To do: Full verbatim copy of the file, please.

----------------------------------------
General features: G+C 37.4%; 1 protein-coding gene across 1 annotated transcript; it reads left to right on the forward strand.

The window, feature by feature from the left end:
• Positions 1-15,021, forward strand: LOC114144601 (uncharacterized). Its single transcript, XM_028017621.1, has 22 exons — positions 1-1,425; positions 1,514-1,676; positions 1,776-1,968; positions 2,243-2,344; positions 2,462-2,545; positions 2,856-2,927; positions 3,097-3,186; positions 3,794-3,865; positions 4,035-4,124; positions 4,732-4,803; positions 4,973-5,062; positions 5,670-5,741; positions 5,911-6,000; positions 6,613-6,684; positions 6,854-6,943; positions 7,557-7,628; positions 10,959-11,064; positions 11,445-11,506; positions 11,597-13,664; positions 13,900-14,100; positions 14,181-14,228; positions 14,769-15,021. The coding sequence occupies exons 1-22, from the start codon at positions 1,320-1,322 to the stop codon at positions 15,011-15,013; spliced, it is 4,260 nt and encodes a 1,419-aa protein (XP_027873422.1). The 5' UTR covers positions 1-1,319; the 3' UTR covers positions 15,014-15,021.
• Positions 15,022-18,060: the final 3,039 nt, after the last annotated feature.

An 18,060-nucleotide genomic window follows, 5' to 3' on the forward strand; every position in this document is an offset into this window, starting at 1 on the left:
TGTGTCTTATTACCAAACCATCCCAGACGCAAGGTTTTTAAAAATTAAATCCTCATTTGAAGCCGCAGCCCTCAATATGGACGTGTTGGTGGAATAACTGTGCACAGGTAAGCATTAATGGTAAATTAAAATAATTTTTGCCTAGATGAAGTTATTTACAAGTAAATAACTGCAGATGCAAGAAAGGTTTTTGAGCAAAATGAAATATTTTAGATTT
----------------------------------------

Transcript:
General features: G+C 37.4%; 1 protein-coding gene across 1 annotated transcript; it reads left to right on the forward strand.

The window, feature by feature from the left end:
• Positions 1-15,021, forward strand: LOC114144601 (uncharacterized). Its single transcript, XM_028017621.1, has 22 exons — positions 1-1,425; positions 1,514-1,676; positions 1,776-1,968; positions 2,243-2,344; positions 2,462-2,545; positions 2,856-2,927; positions 3,097-3,186; positions 3,794-3,865; positions 4,035-4,124; positions 4,732-4,803; positions 4,973-5,062; positions 5,670-5,741; positions 5,911-6,000; positions 6,613-6,684; positions 6,854-6,943; positions 7,557-7,628; positions 10,959-11,064; positions 11,445-11,506; positions 11,597-13,664; positions 13,900-14,100; positions 14,181-14,228; positions 14,769-15,021. The coding sequence occupies exons 1-22, from the start codon at positions 1,320-1,322 to the stop codon at positions 15,011-15,013; spliced, it is 4,260 nt and encodes a 1,419-aa protein (XP_027873422.1). The 5' UTR covers positions 1-1,319; the 3' UTR covers positions 15,014-15,021.
• Positions 15,022-18,060: the final 3,039 nt, after the last annotated feature.

An 18,060-nucleotide genomic window follows, 5' to 3' on the forward strand; every position in this document is an offset into this window, starting at 1 on the left:
TGTGTCTTATTACCAAACCATCCCAGACGCAAGGTTTTTAAAAATTAAATCCTCATTTGAAGCCGCAGCCCTCAATATGGACGTGTTGGTGGAATAACTGTGCACAGGTAAGCATTAATGGTAAATTAAAATAATTTTTGCCTAGATGAAGTTATTTACAAGTAAATAACTGCAGATGCAAGAAAGGTTTTTGAGCAAAATGAAATATTTTAGATTT